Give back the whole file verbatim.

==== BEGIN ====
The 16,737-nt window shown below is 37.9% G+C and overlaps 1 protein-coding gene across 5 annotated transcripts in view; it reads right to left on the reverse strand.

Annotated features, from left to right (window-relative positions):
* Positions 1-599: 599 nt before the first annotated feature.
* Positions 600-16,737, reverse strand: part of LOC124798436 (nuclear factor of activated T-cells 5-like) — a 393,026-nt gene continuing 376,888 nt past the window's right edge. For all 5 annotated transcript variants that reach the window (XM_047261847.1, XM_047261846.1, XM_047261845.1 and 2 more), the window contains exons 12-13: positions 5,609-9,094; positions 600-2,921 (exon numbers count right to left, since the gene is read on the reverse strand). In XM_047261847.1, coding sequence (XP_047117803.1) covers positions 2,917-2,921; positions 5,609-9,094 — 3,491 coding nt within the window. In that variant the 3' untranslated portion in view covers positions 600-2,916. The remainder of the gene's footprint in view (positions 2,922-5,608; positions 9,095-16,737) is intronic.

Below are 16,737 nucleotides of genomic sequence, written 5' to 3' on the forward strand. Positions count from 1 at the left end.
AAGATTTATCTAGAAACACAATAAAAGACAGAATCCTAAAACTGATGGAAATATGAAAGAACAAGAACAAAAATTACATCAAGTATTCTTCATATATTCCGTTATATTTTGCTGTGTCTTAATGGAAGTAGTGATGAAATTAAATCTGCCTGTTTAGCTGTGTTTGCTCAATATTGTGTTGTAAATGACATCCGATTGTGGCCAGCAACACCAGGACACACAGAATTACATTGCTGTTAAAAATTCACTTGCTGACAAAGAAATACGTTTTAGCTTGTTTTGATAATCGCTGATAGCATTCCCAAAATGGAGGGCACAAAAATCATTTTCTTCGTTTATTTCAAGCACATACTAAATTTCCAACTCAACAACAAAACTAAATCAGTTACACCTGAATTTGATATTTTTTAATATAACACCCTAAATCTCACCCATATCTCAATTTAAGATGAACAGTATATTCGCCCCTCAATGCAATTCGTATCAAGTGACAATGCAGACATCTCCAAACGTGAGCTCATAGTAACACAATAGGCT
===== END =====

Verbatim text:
The 16,737-nt window shown below is 37.9% G+C and overlaps 1 protein-coding gene across 5 annotated transcripts in view; it reads right to left on the reverse strand.

Annotated features, from left to right (window-relative positions):
* Positions 1-599: 599 nt before the first annotated feature.
* Positions 600-16,737, reverse strand: part of LOC124798436 (nuclear factor of activated T-cells 5-like) — a 393,026-nt gene continuing 376,888 nt past the window's right edge. For all 5 annotated transcript variants that reach the window (XM_047261847.1, XM_047261846.1, XM_047261845.1 and 2 more), the window contains exons 12-13: positions 5,609-9,094; positions 600-2,921 (exon numbers count right to left, since the gene is read on the reverse strand). In XM_047261847.1, coding sequence (XP_047117803.1) covers positions 2,917-2,921; positions 5,609-9,094 — 3,491 coding nt within the window. In that variant the 3' untranslated portion in view covers positions 600-2,916. The remainder of the gene's footprint in view (positions 2,922-5,608; positions 9,095-16,737) is intronic.

Below are 16,737 nucleotides of genomic sequence, written 5' to 3' on the forward strand. Positions count from 1 at the left end.
AAGATTTATCTAGAAACACAATAAAAGACAGAATCCTAAAACTGATGGAAATATGAAAGAACAAGAACAAAAATTACATCAAGTATTCTTCATATATTCCGTTATATTTTGCTGTGTCTTAATGGAAGTAGTGATGAAATTAAATCTGCCTGTTTAGCTGTGTTTGCTCAATATTGTGTTGTAAATGACATCCGATTGTGGCCAGCAACACCAGGACACACAGAATTACATTGCTGTTAAAAATTCACTTGCTGACAAAGAAATACGTTTTAGCTTGTTTTGATAATCGCTGATAGCATTCCCAAAATGGAGGGCACAAAAATCATTTTCTTCGTTTATTTCAAGCACATACTAAATTTCCAACTCAACAACAAAACTAAATCAGTTACACCTGAATTTGATATTTTTTAATATAACACCCTAAATCTCACCCATATCTCAATTTAAGATGAACAGTATATTCGCCCCTCAATGCAATTCGTATCAAGTGACAATGCAGACATCTCCAAACGTGAGCTCATAGTAACACAATAGGCT